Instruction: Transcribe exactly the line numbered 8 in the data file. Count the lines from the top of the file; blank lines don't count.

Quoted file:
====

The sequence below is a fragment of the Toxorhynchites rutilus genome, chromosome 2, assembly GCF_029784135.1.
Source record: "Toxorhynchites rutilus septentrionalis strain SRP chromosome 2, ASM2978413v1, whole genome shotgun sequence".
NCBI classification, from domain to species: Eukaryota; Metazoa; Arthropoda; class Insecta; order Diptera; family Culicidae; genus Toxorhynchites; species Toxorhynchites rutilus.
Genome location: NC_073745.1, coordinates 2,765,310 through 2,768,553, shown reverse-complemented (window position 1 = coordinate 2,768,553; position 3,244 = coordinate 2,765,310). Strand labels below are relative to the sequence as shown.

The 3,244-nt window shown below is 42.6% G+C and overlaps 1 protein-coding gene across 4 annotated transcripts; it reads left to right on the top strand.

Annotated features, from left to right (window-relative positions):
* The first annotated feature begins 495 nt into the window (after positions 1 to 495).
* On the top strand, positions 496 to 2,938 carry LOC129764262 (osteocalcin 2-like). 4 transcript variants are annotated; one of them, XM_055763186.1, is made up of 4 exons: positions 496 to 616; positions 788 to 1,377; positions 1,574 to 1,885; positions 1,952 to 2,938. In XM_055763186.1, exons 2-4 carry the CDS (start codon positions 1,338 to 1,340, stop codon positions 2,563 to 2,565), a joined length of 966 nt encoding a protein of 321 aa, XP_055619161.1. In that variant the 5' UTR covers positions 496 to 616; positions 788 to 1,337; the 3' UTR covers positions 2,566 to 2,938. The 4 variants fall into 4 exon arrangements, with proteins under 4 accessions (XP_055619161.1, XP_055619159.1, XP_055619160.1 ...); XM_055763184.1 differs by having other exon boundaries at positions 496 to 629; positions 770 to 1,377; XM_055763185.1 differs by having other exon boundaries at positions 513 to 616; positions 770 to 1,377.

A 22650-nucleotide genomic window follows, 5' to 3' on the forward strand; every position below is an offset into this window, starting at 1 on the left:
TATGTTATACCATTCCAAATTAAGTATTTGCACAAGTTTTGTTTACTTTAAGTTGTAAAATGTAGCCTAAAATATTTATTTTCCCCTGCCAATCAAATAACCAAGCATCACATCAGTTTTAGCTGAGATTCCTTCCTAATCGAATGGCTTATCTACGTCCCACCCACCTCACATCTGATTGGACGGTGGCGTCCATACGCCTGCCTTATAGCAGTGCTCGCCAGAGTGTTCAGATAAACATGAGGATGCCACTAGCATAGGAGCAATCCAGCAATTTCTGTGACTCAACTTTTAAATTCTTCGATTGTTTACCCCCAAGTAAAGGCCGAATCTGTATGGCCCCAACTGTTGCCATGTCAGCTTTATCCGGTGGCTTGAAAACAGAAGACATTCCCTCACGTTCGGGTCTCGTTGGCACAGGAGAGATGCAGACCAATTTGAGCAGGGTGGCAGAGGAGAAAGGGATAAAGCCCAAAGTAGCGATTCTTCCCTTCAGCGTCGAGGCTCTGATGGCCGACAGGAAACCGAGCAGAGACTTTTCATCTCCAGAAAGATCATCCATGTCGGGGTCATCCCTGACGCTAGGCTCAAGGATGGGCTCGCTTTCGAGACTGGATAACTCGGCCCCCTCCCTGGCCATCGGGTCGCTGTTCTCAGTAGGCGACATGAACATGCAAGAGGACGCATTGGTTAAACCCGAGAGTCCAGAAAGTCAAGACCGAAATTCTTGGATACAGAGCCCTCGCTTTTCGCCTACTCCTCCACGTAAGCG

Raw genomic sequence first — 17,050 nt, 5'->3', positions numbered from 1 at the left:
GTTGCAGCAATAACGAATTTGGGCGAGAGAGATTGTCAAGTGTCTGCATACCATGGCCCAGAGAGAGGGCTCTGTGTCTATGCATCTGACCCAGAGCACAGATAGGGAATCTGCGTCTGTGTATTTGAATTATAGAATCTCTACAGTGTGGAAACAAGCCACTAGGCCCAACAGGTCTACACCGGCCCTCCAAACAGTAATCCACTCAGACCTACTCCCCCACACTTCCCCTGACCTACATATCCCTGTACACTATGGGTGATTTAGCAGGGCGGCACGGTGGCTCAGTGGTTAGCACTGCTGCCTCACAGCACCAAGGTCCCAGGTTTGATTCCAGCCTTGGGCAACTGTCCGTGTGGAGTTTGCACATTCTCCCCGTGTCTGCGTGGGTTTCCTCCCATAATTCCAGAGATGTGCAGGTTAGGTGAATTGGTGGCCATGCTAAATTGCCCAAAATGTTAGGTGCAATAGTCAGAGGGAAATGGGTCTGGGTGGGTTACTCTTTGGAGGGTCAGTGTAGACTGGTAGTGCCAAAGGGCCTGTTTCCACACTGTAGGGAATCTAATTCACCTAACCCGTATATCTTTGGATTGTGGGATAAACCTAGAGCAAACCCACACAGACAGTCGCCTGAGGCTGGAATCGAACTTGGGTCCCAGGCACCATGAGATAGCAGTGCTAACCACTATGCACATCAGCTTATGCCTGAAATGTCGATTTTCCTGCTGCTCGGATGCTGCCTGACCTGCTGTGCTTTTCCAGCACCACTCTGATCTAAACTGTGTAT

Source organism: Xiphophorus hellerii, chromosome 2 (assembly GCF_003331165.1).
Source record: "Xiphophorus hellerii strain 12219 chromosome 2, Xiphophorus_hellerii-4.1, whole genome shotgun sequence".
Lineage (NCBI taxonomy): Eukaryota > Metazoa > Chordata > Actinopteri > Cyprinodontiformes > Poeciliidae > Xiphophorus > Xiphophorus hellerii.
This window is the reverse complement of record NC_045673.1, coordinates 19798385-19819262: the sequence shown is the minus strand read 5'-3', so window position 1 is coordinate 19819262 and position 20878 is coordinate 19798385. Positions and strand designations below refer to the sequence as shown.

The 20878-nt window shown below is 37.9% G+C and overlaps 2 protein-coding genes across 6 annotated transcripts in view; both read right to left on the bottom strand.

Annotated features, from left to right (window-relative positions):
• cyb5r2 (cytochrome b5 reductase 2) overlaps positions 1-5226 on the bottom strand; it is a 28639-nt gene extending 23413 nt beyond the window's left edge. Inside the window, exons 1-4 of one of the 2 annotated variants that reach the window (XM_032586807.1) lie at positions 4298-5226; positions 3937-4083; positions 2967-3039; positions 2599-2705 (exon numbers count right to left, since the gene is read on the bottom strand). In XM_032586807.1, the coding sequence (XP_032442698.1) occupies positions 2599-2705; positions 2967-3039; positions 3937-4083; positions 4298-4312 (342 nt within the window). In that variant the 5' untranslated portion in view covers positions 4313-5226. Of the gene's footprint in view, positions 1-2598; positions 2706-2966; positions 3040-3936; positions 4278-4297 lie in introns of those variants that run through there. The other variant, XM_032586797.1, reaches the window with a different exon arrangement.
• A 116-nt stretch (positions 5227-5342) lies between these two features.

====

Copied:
* On the top strand, positions 496 to 2,938 carry LOC129764262 (osteocalcin 2-like). 4 transcript variants are annotated; one of them, XM_055763186.1, is made up of 4 exons: positions 496 to 616; positions 788 to 1,377; positions 1,574 to 1,885; positions 1,952 to 2,938. In XM_055763186.1, exons 2-4 carry the CDS (start codon positions 1,338 to 1,340, stop codon positions 2,563 to 2,565), a joined length of 966 nt encoding a protein of 321 aa, XP_055619161.1. In that variant the 5' UTR covers positions 496 to 616; positions 788 to 1,337; the 3' UTR covers positions 2,566 to 2,938. The 4 variants fall into 4 exon arrangements, with proteins under 4 accessions (XP_055619161.1, XP_055619159.1, XP_055619160.1 ...); XM_055763184.1 differs by having other exon boundaries at positions 496 to 629; positions 770 to 1,377; XM_055763185.1 differs by having other exon boundaries at positions 513 to 616; positions 770 to 1,377.